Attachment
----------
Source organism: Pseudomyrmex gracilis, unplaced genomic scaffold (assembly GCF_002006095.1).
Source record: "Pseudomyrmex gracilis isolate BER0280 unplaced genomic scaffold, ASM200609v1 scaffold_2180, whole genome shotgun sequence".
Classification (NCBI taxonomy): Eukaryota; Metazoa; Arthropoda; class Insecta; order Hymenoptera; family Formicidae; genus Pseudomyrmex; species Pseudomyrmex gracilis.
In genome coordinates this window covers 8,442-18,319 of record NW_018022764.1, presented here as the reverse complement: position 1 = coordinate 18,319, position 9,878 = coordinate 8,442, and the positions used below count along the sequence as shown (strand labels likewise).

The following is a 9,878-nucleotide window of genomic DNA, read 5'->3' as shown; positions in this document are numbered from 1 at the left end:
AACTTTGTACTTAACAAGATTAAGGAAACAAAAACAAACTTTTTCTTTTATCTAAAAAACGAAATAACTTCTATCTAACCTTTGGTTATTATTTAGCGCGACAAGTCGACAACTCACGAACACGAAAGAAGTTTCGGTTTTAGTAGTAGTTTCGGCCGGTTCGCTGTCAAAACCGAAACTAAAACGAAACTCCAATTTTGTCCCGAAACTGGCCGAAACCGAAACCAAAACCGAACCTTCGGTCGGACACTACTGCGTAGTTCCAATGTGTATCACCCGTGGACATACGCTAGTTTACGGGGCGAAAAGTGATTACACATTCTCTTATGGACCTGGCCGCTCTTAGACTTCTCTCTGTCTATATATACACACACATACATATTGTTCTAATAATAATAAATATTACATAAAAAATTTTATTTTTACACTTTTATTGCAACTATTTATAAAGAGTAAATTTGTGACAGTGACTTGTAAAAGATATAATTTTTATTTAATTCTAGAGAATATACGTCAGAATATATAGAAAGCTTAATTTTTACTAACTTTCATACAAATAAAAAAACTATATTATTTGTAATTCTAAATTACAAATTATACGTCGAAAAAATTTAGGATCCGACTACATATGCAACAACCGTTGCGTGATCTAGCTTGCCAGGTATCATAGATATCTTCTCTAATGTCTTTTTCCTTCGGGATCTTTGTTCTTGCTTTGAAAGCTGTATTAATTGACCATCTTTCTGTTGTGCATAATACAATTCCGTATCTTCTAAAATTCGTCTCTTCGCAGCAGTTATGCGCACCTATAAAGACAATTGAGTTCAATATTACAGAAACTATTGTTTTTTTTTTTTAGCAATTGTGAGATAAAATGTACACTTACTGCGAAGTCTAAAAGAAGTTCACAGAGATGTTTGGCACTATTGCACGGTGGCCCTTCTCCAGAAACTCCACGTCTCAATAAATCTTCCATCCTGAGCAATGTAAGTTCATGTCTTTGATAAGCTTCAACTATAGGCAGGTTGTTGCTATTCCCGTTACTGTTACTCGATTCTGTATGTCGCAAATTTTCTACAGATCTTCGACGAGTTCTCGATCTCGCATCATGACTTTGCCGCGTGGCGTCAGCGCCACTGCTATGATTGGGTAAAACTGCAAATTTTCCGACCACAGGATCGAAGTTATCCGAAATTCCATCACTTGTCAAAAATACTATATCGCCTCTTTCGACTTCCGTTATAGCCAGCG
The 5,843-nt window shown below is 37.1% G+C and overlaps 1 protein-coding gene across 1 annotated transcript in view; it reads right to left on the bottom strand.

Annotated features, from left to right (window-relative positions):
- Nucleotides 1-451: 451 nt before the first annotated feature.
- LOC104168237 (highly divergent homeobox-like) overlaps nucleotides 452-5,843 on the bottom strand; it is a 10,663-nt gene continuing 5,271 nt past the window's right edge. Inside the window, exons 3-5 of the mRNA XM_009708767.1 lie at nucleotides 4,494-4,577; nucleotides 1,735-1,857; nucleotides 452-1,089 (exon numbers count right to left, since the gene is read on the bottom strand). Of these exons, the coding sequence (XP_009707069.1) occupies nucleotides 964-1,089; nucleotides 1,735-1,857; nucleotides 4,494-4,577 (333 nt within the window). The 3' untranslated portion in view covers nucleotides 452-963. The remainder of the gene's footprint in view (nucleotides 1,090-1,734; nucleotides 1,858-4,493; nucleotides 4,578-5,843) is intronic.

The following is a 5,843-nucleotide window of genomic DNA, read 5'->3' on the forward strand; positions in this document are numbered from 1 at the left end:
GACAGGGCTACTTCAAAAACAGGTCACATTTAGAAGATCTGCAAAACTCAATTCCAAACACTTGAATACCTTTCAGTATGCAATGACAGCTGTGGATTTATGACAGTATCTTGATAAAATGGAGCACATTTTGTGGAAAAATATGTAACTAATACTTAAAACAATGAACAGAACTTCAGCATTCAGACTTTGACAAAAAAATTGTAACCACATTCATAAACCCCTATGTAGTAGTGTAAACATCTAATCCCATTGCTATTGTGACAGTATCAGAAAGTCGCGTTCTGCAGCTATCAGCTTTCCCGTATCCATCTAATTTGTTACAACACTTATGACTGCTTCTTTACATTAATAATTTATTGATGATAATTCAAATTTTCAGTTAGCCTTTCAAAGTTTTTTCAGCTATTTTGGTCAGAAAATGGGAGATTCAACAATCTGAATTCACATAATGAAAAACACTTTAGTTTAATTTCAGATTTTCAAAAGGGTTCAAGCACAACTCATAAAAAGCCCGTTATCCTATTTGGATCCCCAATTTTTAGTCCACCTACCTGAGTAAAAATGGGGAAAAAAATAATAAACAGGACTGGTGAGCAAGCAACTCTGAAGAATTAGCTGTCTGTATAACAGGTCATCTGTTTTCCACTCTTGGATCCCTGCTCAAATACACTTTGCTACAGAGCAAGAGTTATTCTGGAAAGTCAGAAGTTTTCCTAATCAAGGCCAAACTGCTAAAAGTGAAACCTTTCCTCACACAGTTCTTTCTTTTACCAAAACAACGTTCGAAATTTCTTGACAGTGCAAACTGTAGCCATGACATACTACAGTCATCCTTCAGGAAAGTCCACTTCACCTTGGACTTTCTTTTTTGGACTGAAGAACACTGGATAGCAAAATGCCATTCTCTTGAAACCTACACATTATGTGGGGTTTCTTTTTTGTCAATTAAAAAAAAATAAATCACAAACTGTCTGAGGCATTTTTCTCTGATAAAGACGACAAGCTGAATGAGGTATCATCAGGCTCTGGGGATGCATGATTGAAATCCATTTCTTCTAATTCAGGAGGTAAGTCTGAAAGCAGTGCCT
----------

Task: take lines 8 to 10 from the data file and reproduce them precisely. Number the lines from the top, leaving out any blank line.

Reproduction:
Annotated features, from left to right (window-relative positions):
- Nucleotides 1-451: 451 nt before the first annotated feature.
- LOC104168237 (highly divergent homeobox-like) overlaps nucleotides 452-5,843 on the bottom strand; it is a 10,663-nt gene continuing 5,271 nt past the window's right edge. Inside the window, exons 3-5 of the mRNA XM_009708767.1 lie at nucleotides 4,494-4,577; nucleotides 1,735-1,857; nucleotides 452-1,089 (exon numbers count right to left, since the gene is read on the bottom strand). Of these exons, the coding sequence (XP_009707069.1) occupies nucleotides 964-1,089; nucleotides 1,735-1,857; nucleotides 4,494-4,577 (333 nt within the window). The 3' untranslated portion in view covers nucleotides 452-963. The remainder of the gene's footprint in view (nucleotides 1,090-1,734; nucleotides 1,858-4,493; nucleotides 4,578-5,843) is intronic.